The last case I will be citing from the Pakistani jurisdiction is yet another one with a possible political taste. I believe it will be apt to mention here that I am no PML-N fan boy and only am trying to construct a legal argument. Anyways, the court in 1998 MLD 1948 rejected to disqualify under Art. 62 and 63 for the reason that the respondent had failed to mention his ‘mere involvement’ in a case/FIR. The court was of the opinion that mere involvement in an FIR cannot form the basis of passing judgment on the character of a person within the meaning of Art. 62 and 63. So after assessing this case and the preceding two cases, the question arises how does one justify an unwithdrawn receivable to be powerful enough reason for the disqualification under Art. 62(1)(f), but more importantly the unclarity regarding the threshold under the provision is worrying.

Miscellaneous Arguments & Thoughts:

Art. 62 (along with Art. 63) are against the concept of Rule of Law. The doctrine is endangered by the provisions enshrined in Art. 62 as it gives Judges a huge amount of discretion to pick and choose which person possesses a good character or not and the law itself regarding the subject matter is not predictable and hence this results in an application of the same in an unequal manner. All this is in conflict with at least three of the eight points laid down by Lord Bingham in his book titled ‘Rule of Law’, which describes the doctrine in a very detailed and comprehensive manner.

There is no denying the fact that the judiciary is indeed an important part of the state but it has to be remembered that it is, after all, a non-elected body not having the collective will of the people directly embedded in them. Hence, in a democratic society, giving judges an unfettered discretion in assessing whether a directly elected member is of good character or not is in my opinion not reasonable at all. It must be noted that I do not oppose the judicial scrutiny rather it is its indefinite character which worries me.

Moreover, realistically speaking, if one looks at our current Parliament or for that matter its predecessors, one cannot be reasonably optimistic about the fact that most of our elected members would be able to survive under the provisions of Art. 62 and 63. About 95% of our politicians are labelled with white collar crimes, fraud, deceit and many other controversies; if everyone of them is taken to the court on the basis of the said law, we would only have empty chairs attending the next session. It is probably unfair to criticize politicians in such a harsh manner; it has to be understood that the people sitting in the National Assembly are human beings too and no one can be perfect. According to the Bible, a woman was brought in front of Jesus Christ and it was alleged that she was a whore. The crowd demanded that she should be stoned. Prophet Moses (PBUH) approved and said: the first stone should be thrown by a person who had never committed a sin. Hearing this, the people started hiding. This is the law under which Ayaz Amir (A renowned journalist and a well read man) was held not eligible on the grounds that some of his articles were ‘against the ideology of Pakistan’.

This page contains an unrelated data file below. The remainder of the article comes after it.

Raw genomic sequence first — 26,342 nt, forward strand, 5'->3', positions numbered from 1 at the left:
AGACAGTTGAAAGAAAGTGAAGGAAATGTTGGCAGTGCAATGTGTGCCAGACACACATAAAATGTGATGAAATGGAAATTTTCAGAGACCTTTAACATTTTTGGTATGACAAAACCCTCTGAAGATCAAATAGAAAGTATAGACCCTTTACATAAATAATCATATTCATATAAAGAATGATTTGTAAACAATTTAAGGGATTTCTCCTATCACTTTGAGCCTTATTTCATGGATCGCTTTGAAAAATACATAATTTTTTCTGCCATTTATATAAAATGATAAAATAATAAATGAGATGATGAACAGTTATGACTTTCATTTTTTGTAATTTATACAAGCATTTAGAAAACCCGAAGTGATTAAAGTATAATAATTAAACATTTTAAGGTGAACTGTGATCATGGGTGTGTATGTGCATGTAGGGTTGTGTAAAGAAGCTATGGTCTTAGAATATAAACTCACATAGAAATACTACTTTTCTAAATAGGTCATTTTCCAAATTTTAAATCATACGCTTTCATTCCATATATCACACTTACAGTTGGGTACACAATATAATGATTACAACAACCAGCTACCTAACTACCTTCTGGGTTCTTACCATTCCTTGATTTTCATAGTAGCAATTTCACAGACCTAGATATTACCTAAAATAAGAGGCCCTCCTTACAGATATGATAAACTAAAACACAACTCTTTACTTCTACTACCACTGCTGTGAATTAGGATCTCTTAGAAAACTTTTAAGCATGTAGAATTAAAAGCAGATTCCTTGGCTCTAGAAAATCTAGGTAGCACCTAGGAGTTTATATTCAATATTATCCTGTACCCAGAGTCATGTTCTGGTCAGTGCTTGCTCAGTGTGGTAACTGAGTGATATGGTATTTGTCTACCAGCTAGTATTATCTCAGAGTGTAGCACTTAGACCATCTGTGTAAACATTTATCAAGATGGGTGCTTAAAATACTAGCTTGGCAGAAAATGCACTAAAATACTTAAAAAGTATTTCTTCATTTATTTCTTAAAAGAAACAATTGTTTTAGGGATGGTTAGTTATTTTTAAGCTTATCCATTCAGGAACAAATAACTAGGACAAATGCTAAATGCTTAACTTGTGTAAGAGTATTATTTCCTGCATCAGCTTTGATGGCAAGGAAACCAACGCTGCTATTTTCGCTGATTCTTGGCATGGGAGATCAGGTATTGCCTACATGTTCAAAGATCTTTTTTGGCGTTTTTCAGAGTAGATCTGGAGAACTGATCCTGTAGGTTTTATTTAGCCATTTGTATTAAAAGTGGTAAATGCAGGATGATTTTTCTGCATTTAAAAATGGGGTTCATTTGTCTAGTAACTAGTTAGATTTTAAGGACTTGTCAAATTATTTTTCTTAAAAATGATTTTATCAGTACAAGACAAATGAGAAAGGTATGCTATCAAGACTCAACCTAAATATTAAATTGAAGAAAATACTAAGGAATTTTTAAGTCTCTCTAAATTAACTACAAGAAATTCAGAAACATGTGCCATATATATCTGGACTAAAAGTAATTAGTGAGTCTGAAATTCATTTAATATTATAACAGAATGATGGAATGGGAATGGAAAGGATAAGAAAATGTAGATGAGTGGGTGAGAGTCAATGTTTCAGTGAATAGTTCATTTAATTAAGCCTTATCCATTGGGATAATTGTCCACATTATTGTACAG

Lastly, but not in any way of less importance, the criteria under Art. 62 and 63 is a nothing less than the sword of Damocles for the democratic institutions and democracy itself.

Proposal for Reforms:

One of the most common proposals regarding Art. 62 and 63 is to repeal and wipe out the two articles from existence altogether. However, I do not agree with this course of action. Although admittedly most of the progressive nations have no provisions similar to the eligibility criteria laid down in our controversial articles [PLD 2009 SC 107], but nonetheless in my humble opinion, in a country like Pakistan there is a need for a well laid eligibility criteria regarding the people who are going to lead us and thereby will ensure that all the institutions are kept in check and are accountable to each other.

In view of the above, I would propose that through a constitutional amendment three subsections of Art. 62 should be revoked as in my opinion, it is not humanly possible to interpret the said articles in a concrete and consistent manner – these three subsections being 62(1)(d), 62(1)(e) and 62(1)(f). All these three subsections are based on religious and moral standards which are almost impossible to define with any sort of consistency and hence are even vaguer/wider than the concept of ‘unconscionability’ in English law. As far as the religious criteria is concerned, I would just quote Jinnah in my defence who said that “Religion has nothing to do with the business of the state”, while regarding the moral provisions in the eligibility criteria, I believe our discussion has already established the serious possible repercussions and dangers associated with its life.

In summary, we need a constitutional amendment as soon as possible to annul the above-mentioned three provisions of Art. 62 to strengthen the democratic culture in our country and to avoid any clash between the institutions in the near future. Apart from this, the legislators should try their best in making the remaining provisions more comprehensive and laying down set boundaries regarding what all the same would entail.


The views expressed in this article are those of the author and do not necessarily represent the views of or any other organization with which he might be associated.

Shayan e Shahid

The author is in the final year of LL.B external program and is also an intern at Law Concern.